400 days

400 Days [2015], a film by Matt Osterman, has the ingredients for a great independent film. A small cast, a small setting and a big idea. Four soon to be astronauts are trapped in a simulated spaceship environment for (you guessed it) 400 days to test how they cope. The concept had me interested from the off. I’ve always been a huge fan of intimate Dr Who bottle episodes which play out very similarly to 400 Days. Sadly for it, a great concept does not equate to a great film.

400 cuts. Quite frankly, 400 Days is riddled with poor editing. Most modern films will either have unremarkable editing or better, it is rare for one to have flat out poor and, at worst, incomprehensible editing. Many cuts don’t match action. One shot may cover someone scratching their head but then cut to that same moment from another angle where their hands are nowhere near their head. This breaks the illusion of film and grounds my suspension of disbelief. As the film progresses, the film cuts far too much, never allowing your eyes to fully settle on a shot. An over-reliance on close-ups coupled with the fast cuts make action scenes utterly unintelligible blurs and shakes.

And then there were some. It should be noted that the four leads perform the best they can despite inconsistent and, for some, shallow characters. Dane Cook and Ben Feldman play the two more interesting characters with the meatier roles. Their characters are more affected by the isolation than Brandon Routh and Caity Lotz’s characters whose only consistent traits seem to be that they once dated and that they are both good at their jobs. It’s a shame seeing as some of the interesting psychological horror elements seemed to somehow relegate themselves to becoming sci-fi cliches meaning the cast and characters have less to dig into.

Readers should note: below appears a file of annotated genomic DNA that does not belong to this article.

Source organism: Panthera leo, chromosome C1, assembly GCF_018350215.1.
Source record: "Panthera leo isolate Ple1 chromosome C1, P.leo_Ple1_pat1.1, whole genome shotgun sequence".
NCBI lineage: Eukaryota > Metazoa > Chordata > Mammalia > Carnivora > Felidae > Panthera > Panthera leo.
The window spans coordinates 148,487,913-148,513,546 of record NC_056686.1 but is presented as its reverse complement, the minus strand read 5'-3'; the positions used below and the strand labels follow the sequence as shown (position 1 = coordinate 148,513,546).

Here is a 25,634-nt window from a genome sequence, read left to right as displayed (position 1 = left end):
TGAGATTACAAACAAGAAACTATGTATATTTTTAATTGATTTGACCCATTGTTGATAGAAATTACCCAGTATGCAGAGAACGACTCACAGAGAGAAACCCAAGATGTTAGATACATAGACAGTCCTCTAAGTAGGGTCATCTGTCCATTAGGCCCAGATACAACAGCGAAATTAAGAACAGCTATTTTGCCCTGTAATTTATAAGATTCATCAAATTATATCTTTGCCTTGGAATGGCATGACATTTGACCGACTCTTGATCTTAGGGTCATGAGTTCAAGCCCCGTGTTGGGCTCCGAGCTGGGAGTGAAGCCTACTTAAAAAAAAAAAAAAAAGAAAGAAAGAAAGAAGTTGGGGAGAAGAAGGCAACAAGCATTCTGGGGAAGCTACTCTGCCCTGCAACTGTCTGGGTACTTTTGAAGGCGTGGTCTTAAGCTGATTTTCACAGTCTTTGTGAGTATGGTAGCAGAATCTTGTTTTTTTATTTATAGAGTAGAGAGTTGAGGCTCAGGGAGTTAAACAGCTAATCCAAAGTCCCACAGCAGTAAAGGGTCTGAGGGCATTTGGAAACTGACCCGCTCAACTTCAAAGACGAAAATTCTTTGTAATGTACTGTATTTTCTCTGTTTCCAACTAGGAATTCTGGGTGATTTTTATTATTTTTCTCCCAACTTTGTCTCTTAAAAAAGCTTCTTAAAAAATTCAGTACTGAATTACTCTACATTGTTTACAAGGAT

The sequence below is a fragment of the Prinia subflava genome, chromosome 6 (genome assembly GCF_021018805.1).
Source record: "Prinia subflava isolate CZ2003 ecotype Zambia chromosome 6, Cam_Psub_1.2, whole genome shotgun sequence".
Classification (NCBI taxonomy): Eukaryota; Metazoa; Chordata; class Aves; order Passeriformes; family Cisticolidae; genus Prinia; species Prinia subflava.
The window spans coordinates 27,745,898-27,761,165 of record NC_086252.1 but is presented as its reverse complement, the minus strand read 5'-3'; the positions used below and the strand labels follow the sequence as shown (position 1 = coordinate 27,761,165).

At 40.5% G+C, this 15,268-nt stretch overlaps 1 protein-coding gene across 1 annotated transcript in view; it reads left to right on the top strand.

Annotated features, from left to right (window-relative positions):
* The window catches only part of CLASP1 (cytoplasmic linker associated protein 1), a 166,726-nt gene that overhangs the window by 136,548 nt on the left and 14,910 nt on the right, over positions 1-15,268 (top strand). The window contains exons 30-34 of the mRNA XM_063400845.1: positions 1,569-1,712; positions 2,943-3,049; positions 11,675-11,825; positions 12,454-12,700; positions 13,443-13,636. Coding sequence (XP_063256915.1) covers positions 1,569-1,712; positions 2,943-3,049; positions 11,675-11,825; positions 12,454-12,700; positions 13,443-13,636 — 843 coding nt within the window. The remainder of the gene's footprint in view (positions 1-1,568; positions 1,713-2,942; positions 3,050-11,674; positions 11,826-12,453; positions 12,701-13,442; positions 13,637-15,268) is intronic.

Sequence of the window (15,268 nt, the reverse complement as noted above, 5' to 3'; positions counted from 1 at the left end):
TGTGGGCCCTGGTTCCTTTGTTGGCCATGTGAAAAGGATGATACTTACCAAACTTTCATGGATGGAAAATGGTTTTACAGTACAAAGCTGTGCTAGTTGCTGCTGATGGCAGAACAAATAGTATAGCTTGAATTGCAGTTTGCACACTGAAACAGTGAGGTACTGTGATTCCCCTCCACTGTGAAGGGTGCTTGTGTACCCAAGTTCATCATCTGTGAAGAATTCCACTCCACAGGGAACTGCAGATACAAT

Table for four. The set design varies greatly. While some of the simulation rooms lack any great visual interest, the dining area stands out above the rest. Tending towards the centre of the frame, the symmetrical set has a Kubrickian feel to it and helps create that unease and intensity the film needs. Moreover, some of the shots within the simulated ship (especially in the low light scenes) look great and create a moody and somber tone. Some new sets are introduced later and some shine too, but many of the sets feel mismatched in tone creating a dissonance pulling me out of the film further.

Does not compute. The film takes many liberties with the logic of its own world as well as that of our own. Two major examples being that a near 350 day time jump sees little or no effect on the character’s relationships or personalities and (without spoiling too much) the decision to use helmets later in the film baffled me too. By its nature, the film is very ambiguous and I have the suspicion that the writer mistook ambiguity for complexity and this misjudged complexity for quality. While ambiguity is a powerful storytelling tool, here it achieves little and the payoff is non-existent. The film spends so much time asking questions and next to no time actually answering them.

A great concept and performances wasted on messy filmmaking.